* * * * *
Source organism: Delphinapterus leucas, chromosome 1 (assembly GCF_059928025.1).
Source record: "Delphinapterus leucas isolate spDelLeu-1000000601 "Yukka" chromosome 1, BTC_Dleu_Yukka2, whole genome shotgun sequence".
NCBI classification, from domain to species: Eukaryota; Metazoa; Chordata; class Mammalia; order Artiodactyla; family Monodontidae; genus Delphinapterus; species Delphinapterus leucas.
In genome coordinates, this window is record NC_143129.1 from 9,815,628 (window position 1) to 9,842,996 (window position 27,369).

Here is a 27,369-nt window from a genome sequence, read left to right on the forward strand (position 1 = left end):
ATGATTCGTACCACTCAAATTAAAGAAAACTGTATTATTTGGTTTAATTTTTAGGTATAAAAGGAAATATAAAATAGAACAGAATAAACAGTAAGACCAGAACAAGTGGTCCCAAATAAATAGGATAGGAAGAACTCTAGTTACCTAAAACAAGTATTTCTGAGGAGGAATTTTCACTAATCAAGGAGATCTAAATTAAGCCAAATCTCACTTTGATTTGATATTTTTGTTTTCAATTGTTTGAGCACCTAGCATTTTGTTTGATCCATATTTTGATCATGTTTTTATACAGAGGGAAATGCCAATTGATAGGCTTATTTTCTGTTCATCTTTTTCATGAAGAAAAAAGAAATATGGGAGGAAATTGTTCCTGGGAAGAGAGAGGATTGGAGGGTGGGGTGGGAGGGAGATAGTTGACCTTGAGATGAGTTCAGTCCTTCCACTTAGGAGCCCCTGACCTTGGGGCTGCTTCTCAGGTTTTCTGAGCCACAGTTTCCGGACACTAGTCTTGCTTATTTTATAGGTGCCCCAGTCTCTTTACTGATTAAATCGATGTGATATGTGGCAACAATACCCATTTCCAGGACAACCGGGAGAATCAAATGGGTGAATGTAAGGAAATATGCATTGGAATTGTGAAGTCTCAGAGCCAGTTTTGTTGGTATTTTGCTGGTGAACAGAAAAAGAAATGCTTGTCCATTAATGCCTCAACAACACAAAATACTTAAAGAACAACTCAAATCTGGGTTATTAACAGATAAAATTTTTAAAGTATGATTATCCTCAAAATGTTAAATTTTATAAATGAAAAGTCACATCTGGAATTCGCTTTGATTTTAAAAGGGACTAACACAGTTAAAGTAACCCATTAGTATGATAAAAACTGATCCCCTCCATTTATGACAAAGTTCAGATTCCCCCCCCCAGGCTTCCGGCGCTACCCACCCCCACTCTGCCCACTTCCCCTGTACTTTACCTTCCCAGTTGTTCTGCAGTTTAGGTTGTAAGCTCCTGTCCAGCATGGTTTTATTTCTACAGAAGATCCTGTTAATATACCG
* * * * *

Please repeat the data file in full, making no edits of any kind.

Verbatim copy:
Source organism: Delphinapterus leucas, chromosome 1 (assembly GCF_059928025.1).
Source record: "Delphinapterus leucas isolate spDelLeu-1000000601 "Yukka" chromosome 1, BTC_Dleu_Yukka2, whole genome shotgun sequence".
NCBI classification, from domain to species: Eukaryota; Metazoa; Chordata; class Mammalia; order Artiodactyla; family Monodontidae; genus Delphinapterus; species Delphinapterus leucas.
In genome coordinates, this window is record NC_143129.1 from 9,815,628 (window position 1) to 9,842,996 (window position 27,369).

Here is a 27,369-nt window from a genome sequence, read left to right on the forward strand (position 1 = left end):
ATGATTCGTACCACTCAAATTAAAGAAAACTGTATTATTTGGTTTAATTTTTAGGTATAAAAGGAAATATAAAATAGAACAGAATAAACAGTAAGACCAGAACAAGTGGTCCCAAATAAATAGGATAGGAAGAACTCTAGTTACCTAAAACAAGTATTTCTGAGGAGGAATTTTCACTAATCAAGGAGATCTAAATTAAGCCAAATCTCACTTTGATTTGATATTTTTGTTTTCAATTGTTTGAGCACCTAGCATTTTGTTTGATCCATATTTTGATCATGTTTTTATACAGAGGGAAATGCCAATTGATAGGCTTATTTTCTGTTCATCTTTTTCATGAAGAAAAAAGAAATATGGGAGGAAATTGTTCCTGGGAAGAGAGAGGATTGGAGGGTGGGGTGGGAGGGAGATAGTTGACCTTGAGATGAGTTCAGTCCTTCCACTTAGGAGCCCCTGACCTTGGGGCTGCTTCTCAGGTTTTCTGAGCCACAGTTTCCGGACACTAGTCTTGCTTATTTTATAGGTGCCCCAGTCTCTTTACTGATTAAATCGATGTGATATGTGGCAACAATACCCATTTCCAGGACAACCGGGAGAATCAAATGGGTGAATGTAAGGAAATATGCATTGGAATTGTGAAGTCTCAGAGCCAGTTTTGTTGGTATTTTGCTGGTGAACAGAAAAAGAAATGCTTGTCCATTAATGCCTCAACAACACAAAATACTTAAAGAACAACTCAAATCTGGGTTATTAACAGATAAAATTTTTAAAGTATGATTATCCTCAAAATGTTAAATTTTATAAATGAAAAGTCACATCTGGAATTCGCTTTGATTTTAAAAGGGACTAACACAGTTAAAGTAACCCATTAGTATGATAAAAACTGATCCCCTCCATTTATGACAAAGTTCAGATTCCCCCCCCCAGGCTTCCGGCGCTACCCACCCCCACTCTGCCCACTTCCCCTGTACTTTACCTTCCCAGTTGTTCTGCAGTTTAGGTTGTAAGCTCCTGTCCAGCATGGTTTTATTTCTACAGAAGATCCTGTTAATATACCG